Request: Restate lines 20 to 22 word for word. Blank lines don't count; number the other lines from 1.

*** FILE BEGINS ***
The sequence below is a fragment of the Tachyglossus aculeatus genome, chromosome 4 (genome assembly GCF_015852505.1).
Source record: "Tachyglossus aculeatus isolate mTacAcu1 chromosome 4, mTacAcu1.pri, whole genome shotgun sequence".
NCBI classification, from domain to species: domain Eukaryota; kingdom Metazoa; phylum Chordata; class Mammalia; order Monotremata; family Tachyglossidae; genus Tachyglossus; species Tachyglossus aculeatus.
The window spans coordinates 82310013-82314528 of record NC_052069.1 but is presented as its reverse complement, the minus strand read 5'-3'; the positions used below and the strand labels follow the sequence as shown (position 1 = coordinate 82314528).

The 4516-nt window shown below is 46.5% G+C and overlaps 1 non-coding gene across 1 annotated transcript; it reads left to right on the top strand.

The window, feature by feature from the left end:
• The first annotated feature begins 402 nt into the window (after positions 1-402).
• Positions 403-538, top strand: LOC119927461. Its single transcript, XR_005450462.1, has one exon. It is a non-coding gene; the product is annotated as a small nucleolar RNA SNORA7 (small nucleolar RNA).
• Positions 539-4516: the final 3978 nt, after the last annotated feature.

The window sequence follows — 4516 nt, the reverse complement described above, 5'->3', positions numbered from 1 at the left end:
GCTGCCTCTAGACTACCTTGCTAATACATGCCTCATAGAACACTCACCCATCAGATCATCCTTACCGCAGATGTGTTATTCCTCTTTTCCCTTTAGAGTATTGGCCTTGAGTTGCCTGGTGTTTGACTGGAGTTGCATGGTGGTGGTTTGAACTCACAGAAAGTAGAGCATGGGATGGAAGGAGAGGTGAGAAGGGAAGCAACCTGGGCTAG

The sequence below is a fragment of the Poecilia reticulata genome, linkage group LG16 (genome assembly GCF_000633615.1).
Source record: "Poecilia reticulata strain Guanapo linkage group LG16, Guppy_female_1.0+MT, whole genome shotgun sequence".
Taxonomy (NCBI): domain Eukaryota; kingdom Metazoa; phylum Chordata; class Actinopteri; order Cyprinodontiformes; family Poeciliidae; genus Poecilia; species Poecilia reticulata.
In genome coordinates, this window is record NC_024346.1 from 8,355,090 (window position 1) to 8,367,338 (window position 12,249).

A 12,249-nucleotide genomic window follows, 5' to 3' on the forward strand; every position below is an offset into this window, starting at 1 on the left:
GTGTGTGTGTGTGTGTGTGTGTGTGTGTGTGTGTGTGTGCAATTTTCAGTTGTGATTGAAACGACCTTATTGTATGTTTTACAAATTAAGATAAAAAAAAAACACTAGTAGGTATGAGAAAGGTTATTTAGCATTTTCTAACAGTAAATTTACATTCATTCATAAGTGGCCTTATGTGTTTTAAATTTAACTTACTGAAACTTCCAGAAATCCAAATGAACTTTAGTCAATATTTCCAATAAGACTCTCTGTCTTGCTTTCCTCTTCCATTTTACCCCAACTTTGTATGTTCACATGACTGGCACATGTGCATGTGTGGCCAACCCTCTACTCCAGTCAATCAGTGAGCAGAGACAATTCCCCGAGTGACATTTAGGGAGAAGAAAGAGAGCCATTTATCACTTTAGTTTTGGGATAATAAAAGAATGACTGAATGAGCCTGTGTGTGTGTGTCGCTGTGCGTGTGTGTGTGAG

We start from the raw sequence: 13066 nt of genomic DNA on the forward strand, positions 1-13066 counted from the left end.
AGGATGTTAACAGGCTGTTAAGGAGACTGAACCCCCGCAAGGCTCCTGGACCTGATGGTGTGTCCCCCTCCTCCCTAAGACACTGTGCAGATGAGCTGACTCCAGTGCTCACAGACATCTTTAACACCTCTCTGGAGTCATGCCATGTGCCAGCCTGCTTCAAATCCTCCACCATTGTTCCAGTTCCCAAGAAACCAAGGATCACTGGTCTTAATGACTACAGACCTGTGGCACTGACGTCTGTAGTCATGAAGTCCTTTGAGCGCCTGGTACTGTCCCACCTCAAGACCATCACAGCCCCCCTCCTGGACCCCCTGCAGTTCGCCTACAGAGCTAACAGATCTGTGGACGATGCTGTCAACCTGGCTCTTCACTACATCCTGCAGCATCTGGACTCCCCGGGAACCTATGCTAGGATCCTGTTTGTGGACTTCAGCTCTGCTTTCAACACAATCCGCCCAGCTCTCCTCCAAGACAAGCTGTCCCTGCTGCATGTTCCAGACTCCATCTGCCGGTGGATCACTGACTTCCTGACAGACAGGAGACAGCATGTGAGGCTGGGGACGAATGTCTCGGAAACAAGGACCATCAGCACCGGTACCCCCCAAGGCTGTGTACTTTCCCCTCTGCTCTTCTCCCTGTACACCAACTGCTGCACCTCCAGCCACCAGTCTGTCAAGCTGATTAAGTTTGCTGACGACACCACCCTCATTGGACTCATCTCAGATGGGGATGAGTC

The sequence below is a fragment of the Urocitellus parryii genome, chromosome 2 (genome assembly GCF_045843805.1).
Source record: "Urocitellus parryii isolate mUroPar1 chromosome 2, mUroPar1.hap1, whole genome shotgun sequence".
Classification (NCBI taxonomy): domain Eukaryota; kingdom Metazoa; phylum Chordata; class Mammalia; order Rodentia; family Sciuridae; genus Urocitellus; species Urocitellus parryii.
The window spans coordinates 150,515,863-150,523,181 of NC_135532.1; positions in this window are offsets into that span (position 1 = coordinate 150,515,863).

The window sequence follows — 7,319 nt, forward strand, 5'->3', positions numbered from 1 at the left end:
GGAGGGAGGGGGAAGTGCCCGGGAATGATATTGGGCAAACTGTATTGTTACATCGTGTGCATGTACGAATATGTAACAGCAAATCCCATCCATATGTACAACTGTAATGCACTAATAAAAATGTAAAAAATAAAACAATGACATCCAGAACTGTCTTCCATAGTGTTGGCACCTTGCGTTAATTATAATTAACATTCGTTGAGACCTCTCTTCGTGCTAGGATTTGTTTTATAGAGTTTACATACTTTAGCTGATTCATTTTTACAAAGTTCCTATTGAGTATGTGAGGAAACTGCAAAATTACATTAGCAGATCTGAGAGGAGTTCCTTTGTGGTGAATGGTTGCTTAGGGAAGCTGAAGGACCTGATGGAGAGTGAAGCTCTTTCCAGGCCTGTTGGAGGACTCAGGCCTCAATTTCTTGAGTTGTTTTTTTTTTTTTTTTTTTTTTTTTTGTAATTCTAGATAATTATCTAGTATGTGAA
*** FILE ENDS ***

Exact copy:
The sequence below is a fragment of the Urocitellus parryii genome, chromosome 2 (genome assembly GCF_045843805.1).
Source record: "Urocitellus parryii isolate mUroPar1 chromosome 2, mUroPar1.hap1, whole genome shotgun sequence".
Classification (NCBI taxonomy): domain Eukaryota; kingdom Metazoa; phylum Chordata; class Mammalia; order Rodentia; family Sciuridae; genus Urocitellus; species Urocitellus parryii.